Well, Hurricane Sandy has came and went. But boy, did she leave her mark all over the Garden State. I’m still knocking the sand and salt water out of my ears, after a complete thrashing by this category 1 hurricane. She took a hard right almost directly into the Delaware bay, and hooked in completely engulfing everything from Rehoboth Beach Delaware all the way up to Manhattan, NYC. It came ashore with 90 mph winds, pushing 25 foot walls of water into our dunes and seawalls. They were no match for the ocean’s power, and our barrier island quickly flooded. We did everything that we could to prepare for this storm, but you can only do so much with the time allotted. Luckily, our structure withstood the barrage of wind, water and debris, and came out unscathed. Sadly, this was not the case for some of our fellow shops.
The storm took a sharp turn north once it came ashore, and proceeded to wreak havoc on the barrier islands to the north of us. Shops like Heritage, 7th Street, and Faria’s took on a ton of water, damaging their buildings and all of the products and equipment inside. These friends of ours are now at the beginning of what will be a long process of rebuilding what once was a local haven for surfers, skateboarders and New Jersey youth in general. Each shop needs all the help that they can get right about now, and this is a great opportunity for our small beach communities to come together a support local small businesses.
The storm affected every part of our lives here in NJ. Thousands of people are without homes, and many lives have been lost. The storm has also affected the surf industry on every front. East coast warehouses are without power. Without power, these suppliers cannot ship goods to the retailers that can’t even begin to think about the latest holiday orders that are technically supposed to be arriving as we speak. The surf world took a huge hit with this storm, and it’s not going to be a quick recovery to say the least. We’re all going to have to take a step back, and reevaluate the industry after this catastrophic event.
On a positive note, my good friend Cory is spearheading a movement to help rebuild the Garden State. Cory is a fellow surfer and owns the Jetty brand surf company, and was affected first hand by the hurricane. He quickly bounced to his feet in the storm’s wake, and immediately began helping those around him. Based out of Long Beach Island, they took the majority of the storm head on, and it left thousands with nothing. To help the cause, Cory designed a t-shirt geared towards promoting the relief efforts here in NJ. 100% of the profits made from these tees will go directly to those who put themselves into harms way to help evacuate, protect and save those affected by Hurricane Sandy. This generous act is one of many efforts made by surf companies around the world to help the east coast. I’ve also been told that Hurley and Quiksilver will be running similar campaigns to help get New Jersey back on it’s feet.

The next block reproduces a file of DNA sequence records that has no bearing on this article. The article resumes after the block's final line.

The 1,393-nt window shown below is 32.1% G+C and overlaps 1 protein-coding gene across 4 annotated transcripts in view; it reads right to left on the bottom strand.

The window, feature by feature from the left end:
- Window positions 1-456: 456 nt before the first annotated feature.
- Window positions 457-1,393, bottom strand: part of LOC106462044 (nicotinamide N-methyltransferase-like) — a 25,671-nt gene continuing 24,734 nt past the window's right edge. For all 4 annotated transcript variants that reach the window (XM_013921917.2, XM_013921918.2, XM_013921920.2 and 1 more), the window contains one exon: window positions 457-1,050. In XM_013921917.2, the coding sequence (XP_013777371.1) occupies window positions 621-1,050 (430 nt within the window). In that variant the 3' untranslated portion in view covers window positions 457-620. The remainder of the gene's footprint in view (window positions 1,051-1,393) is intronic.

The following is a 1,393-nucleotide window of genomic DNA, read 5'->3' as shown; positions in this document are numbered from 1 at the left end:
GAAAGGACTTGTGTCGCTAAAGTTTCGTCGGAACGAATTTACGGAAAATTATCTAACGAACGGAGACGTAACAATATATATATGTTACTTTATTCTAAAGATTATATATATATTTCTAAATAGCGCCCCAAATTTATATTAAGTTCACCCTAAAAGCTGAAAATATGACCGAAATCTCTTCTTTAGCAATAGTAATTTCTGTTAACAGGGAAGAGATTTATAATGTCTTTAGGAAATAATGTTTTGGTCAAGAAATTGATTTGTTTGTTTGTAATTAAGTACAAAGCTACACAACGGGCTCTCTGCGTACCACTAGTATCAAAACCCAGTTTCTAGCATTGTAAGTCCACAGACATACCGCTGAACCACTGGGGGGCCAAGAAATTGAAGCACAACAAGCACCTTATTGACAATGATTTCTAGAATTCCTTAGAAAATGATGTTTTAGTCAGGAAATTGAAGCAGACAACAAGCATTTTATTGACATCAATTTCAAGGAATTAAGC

Even if you don’t live in the storm’s wake, do yourself a favor and look into how you can donate to the cause. Hurricane Sandy was deemed a national disaster by President Obama, and this status is held for only the worst of circumstances. The Red Cross are working tirelessly to care for those in need, and any donation would be greatly appreciated. At the end of the day, we are all affected by mother nature’s wrath, and these are the times when we need to have compassion for our fellow man. Even if he did steal your wave during the last big swell.